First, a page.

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Hydrology and Earth System Sciences An interactive open-access journal of the European Geosciences Union
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  12 Jan 2021

12 Jan 2021

Review status: this preprint is currently under review for the journal HESS.

Enhanced Watershed Modeling by Incorporating Remotely Sensed Evapotranspiration and Leaf Area Index

Sangchul Lee1, Gregory W. McCarty2, Glenn E. Moglen2, Haw Yen3, Fangni Lei2, Martha Anderson2, Feng Gao2, Wade Crow2, In-Young Yeo4, and Liang Sun5 Sangchul Lee et al.
  • 1School of Environmental Engineering, University of Seoul, Dongdaemun-gu, Seoul 02504, Republic of Korea
  • 2USDA-ARS, Hydrology and Remote Sensing Laboratory, Beltsville, MD 20705, United States
  • 3Blackland Research and Extension Center, Texas A&M University, 720 East Blackland Road, Temple, TX 76502, United States
  • 4School of Engineering, the University of Newcastle, Callaghan NSW 2308, Australia
  • 5Key Laboratory of Agricultural Remote Sensing, Ministry of Agriculture/Institute of Agricultural Resources and Regional Planning, Chinese Academy of Agricultural Sciences, Beijing 100081, China

Abstract. Remotely sensed evapotranspiration (RS-ET) products have been widely adopted as additional constraints on hydrologic modeling to enhance the model predictability while reducing predictive uncertainty. However, vegetation parameters, responsible for key time/space variation in evapotranspiration (ET), are often calibrated without the use of suitable constraints. Remotely sensed leaf area index (RS-LAI) products are increasingly available and provide an opportunity to assess vegetation dynamics and improve calibration of associated parameters. The goal of this study is to assess the Soil and Water Assessment Tool (SWAT) predictive uncertainty in estimates of ET using streamflow and two remotely sensed products (i.e., RS-ET and RS-LAI). We explore how the application of RS-ET and RS-LAI products contributes to 1) reducing the parameter uncertainty; 2) improving the model capacity to predict the spatial distribution of ET and LAI at the sub-watershed level; and 3) assessing the model predictions of ET and LAI at the basic modeling unit (i.e., the hydrologic response unit [HRU]) under the assumption that ET and LAI are related in croplands. Our results suggest that most of the parameter sets with acceptable performances for two constraints (i.e., streamflow and RS-ET; 12 parameter sets) are also acceptable for three constraints (i.e., streamflow, RS-ET, and RS-LAI; 11 parameter sets) at the watershed level. This finding is likely because both the ET simulation algorithm and the RS-ET products consider LAI as an input variable. Relative to the watershed-level assessment, the number of parameter sets that satisfactorily characterize spatial patterns of ET and LAI at the sub-watershed level are reduced from 11 to 6. Among the 11 parameter sets acceptable for three constraints (i.e., streamflow, RS-ET and RS-LAI) at the sub-watershed level, two parameter sets appear to provide high spatial and temporal consistency between ET and LAI at the HRU level. These results suggested that use of multiple remotely sensed products as model constraints enables model evaluations at finer scales – thereby constraining acceptable parameter sets and accurately representing the spatial characteristics of hydrologic variables. As such, this study highlights the potential of remotely sensed data to increase the predictability and utility of hydrologic models.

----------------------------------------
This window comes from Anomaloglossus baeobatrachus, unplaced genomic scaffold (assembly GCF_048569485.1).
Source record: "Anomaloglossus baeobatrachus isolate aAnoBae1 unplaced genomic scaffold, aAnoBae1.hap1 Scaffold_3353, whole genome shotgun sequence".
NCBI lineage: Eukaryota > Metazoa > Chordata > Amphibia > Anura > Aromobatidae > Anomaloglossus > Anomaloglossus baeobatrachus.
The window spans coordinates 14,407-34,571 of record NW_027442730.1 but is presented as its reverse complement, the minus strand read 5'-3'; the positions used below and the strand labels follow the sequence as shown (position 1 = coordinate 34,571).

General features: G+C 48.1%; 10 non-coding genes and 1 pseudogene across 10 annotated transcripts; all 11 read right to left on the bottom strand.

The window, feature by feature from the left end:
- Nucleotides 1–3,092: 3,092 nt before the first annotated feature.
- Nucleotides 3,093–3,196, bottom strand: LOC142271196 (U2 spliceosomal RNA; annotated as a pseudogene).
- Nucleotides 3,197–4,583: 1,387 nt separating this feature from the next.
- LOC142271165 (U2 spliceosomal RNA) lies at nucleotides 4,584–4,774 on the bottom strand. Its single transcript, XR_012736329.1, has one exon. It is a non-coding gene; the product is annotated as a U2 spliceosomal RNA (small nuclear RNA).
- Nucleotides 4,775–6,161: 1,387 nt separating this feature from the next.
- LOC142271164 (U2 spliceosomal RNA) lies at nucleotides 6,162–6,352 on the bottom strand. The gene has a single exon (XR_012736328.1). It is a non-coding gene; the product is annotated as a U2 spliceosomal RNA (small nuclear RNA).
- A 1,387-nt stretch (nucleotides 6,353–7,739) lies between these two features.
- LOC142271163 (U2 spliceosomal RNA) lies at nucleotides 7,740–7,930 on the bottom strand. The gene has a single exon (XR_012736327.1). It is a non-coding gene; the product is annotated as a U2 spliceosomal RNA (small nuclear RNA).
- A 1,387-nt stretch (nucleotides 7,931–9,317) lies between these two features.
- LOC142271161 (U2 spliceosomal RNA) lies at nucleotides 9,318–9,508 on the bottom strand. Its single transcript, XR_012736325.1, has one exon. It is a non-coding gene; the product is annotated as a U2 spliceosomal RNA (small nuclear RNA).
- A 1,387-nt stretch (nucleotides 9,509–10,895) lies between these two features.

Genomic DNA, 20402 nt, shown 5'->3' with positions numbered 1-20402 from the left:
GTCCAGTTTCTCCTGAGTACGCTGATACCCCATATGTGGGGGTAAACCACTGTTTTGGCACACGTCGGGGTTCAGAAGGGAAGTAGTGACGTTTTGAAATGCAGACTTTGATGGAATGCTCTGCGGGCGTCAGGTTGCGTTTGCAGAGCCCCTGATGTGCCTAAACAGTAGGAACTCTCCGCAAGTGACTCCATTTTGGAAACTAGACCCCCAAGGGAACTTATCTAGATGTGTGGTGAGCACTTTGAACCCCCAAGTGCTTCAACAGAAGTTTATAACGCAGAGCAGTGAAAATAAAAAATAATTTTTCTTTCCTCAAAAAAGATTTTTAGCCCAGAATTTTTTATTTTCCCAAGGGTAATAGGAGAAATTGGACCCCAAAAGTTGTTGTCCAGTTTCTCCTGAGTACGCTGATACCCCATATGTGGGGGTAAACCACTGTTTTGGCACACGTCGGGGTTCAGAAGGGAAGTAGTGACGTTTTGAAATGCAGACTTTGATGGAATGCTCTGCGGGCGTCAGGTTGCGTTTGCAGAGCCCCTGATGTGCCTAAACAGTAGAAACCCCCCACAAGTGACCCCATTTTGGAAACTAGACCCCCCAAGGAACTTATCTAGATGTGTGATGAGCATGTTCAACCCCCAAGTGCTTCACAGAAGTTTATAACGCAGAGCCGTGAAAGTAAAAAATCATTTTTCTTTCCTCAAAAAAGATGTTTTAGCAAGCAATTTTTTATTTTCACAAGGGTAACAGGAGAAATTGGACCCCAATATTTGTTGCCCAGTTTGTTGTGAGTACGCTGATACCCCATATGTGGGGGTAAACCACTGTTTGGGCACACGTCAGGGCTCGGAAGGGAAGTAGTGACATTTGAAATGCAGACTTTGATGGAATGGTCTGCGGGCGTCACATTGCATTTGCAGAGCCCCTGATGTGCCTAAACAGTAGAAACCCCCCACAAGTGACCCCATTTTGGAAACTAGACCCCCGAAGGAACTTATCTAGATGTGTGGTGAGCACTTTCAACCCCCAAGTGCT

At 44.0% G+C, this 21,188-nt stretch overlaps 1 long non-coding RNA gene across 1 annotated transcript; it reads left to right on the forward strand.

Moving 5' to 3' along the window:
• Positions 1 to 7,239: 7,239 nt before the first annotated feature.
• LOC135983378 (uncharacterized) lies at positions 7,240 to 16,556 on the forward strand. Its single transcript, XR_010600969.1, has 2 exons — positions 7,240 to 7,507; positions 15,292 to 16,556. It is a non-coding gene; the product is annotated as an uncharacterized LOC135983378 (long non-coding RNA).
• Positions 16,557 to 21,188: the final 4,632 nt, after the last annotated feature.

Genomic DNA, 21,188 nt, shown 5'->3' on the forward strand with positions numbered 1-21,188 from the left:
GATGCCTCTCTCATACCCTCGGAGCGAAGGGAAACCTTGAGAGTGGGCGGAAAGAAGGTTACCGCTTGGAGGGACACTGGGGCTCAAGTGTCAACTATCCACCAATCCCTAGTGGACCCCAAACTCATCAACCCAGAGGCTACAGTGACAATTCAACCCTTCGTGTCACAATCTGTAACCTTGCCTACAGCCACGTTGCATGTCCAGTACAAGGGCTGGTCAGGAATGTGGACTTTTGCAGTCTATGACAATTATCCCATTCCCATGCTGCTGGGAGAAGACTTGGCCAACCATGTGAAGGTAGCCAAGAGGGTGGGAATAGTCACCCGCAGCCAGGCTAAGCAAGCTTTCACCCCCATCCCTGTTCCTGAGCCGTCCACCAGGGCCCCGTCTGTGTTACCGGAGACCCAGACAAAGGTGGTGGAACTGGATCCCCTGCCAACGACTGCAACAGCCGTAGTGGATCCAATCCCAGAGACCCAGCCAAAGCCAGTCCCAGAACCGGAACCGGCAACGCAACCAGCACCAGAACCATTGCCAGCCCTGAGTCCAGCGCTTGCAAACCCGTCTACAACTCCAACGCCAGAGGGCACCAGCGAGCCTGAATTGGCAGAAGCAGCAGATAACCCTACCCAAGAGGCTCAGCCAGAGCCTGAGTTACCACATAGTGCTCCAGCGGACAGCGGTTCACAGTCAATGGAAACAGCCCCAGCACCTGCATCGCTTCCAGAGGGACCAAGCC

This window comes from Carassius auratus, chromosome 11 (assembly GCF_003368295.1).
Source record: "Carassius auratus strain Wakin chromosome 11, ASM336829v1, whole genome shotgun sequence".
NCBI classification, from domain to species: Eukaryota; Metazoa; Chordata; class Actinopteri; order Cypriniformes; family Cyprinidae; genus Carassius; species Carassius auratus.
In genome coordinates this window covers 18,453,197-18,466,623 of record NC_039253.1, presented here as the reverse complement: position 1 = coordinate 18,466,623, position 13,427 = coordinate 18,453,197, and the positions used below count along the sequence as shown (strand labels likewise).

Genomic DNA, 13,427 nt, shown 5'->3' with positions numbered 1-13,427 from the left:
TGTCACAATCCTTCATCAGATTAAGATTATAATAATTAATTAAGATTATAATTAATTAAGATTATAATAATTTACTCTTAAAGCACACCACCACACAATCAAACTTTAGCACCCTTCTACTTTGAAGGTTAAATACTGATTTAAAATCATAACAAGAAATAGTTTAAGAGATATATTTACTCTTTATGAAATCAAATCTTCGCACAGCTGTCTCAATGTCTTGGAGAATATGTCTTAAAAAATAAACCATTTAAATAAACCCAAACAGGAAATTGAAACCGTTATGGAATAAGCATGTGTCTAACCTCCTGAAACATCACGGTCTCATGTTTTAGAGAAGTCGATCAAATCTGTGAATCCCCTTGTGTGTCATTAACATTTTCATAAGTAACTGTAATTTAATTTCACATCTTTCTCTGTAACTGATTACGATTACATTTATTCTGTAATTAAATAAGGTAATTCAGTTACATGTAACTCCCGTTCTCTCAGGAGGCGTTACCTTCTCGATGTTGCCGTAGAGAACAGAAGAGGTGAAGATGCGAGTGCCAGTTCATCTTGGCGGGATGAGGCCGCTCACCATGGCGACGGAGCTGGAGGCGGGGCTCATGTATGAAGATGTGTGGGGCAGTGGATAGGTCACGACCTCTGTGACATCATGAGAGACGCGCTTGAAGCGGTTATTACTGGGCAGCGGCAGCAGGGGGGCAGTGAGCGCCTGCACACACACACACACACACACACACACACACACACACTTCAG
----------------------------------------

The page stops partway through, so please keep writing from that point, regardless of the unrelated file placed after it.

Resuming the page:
Sangchul Lee et al.

Status: open (until 09 Mar 2021)

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Sangchul Lee et al.

Sangchul Lee et al.


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